In a year that is becoming quite memorable for all the wrong reasons, it’s easy to forget that the rest of life simply continues around us – another season of spring is upon us, babies continue to be born, schools have continued with online learning and, it seems, not even a global pandemic can stop finals footy from being played (albeit in a slightly warmer climate).
This year has undoubtedly delivered some heavy punches. However, it’s also provided opportunities for us to reimagine the way we live, work and interact with one another.
For Fr Trac Nguyen, who recently celebrated his one-year anniversary as a priest for the Archdiocese, it’s certainly been a year to remember.
‘It has been a year since my ordination. This limited time of ministry is nothing compared to many priests in the Archdiocese, but it has been a fruitful, wonderful and blessed time.’
Fr Trac was born in Vietnam, the youngest of four children. His father passed away when he was only two years old and by the age of twelve, Trac left his mother and siblings to study in the city of Saigon.
‘After some time, I felt called to dedicate my life to the Lord, dreaming of becoming a priest,’ he says. ‘The diocesan spirituality was quietly planted into my heart. However, it was not possible for me at that time to follow my dream. My family advised me to keep progressing in my studies.’ In 2010, Trac was given the opportunity to do further studies in IT in Melbourne.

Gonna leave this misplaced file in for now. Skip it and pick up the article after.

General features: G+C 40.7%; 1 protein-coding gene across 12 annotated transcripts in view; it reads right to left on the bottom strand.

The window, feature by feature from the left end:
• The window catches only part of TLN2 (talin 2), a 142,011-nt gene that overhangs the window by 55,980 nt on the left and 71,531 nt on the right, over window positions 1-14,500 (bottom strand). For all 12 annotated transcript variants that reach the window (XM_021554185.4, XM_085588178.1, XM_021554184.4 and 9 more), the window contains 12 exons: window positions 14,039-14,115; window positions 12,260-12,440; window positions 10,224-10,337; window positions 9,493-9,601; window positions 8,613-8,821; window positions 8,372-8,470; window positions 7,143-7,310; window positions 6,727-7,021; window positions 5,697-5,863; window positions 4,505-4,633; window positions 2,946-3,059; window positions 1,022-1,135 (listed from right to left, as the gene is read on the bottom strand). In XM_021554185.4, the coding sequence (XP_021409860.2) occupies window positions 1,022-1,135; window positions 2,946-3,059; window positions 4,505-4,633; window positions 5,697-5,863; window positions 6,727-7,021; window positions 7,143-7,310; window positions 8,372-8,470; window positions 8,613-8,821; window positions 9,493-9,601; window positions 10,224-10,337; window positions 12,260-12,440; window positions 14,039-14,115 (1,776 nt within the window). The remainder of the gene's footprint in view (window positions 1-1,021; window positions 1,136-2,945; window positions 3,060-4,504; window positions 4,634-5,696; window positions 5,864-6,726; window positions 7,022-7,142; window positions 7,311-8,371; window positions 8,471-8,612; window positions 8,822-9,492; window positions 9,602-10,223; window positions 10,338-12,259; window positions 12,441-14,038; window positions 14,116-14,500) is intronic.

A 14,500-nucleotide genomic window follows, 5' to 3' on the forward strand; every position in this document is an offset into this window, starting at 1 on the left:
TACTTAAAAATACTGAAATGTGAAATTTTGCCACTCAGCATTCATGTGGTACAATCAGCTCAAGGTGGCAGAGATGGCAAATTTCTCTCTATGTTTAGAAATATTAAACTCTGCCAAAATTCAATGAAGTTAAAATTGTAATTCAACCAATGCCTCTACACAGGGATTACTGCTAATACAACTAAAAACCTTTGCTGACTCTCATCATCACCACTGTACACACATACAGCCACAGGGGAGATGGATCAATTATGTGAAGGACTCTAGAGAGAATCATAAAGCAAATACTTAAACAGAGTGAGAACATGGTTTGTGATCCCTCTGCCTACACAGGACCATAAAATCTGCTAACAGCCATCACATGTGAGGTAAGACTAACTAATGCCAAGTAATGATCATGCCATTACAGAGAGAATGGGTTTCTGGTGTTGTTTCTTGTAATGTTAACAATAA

‘A few years later, the Lord, who had never given up on me, introduced me again to diocesan spirituality. I was involved in my local parish [St Patrick’s Cathedral, East Melbourne], and served at Mass, and was surrounded by many fine and dedicated diocesan priests in the Archdiocese of Melbourne.’
Following his ordination in 2019, Trac was appointed as Assistant Priest of Camberwell, Balwyn and Deepdene Parishes [otherwise known as the ‘CBD Parishes’], where he had also spent his time as a Deacon.
‘Immediately after my ordination, I was appointed as an Assistant Priest of CBD Parishes: a community of over 10,000 Catholics across two parishes, three churches, a parish primary school and a retirement village. There are also eight aged care facilities and a hospital in the boundary of the Parish.
‘My first challenge coming to these parishes was that the three communities are quite unique and different in living their faith,’ said Fr Trac.
‘It includes the weekend congregations across three churches. They are quite educated parishioners including many successful businessmen and women, lawyers, judges, doctors, priests, senior lecturers at CTC and YTU who join the various communities as parishioners each weekend.
‘It puts enormous pressure on my weekend homilies and the way that I relate to them. Fortunately, they are very supportive and began with positive feedback and unceasing encouragement from the very first day.’
Within the first few months of his new role, the COVID-19 global pandemic hit, forcing the parish leadership team to adopt a new approach to ministering to the community. The parish team, including a senior pastoral
associate, sacraments coordinator, stewardship coordinator, director of music
and administrative assistant embraced the challenge, and Fr Trac says regular communication has proven vital throughout this time.
‘Similar to all parishes of the Archdiocese, our staff, Fr Brendan and I went through the tough time of finding ways to keep a spiritual and pastoral connection with the parishioners. Fr Brendan encouraged the parish to “stay connected while socially distancing”.
‘We soon realised that social media, including websites, weekend newsletters, video messages, and Mass online were the key elements in keeping connected with all parishioners.’
Fr Trac took it in his stride, using the skills he gained as an IT professional prior to joining the seminary in 2013.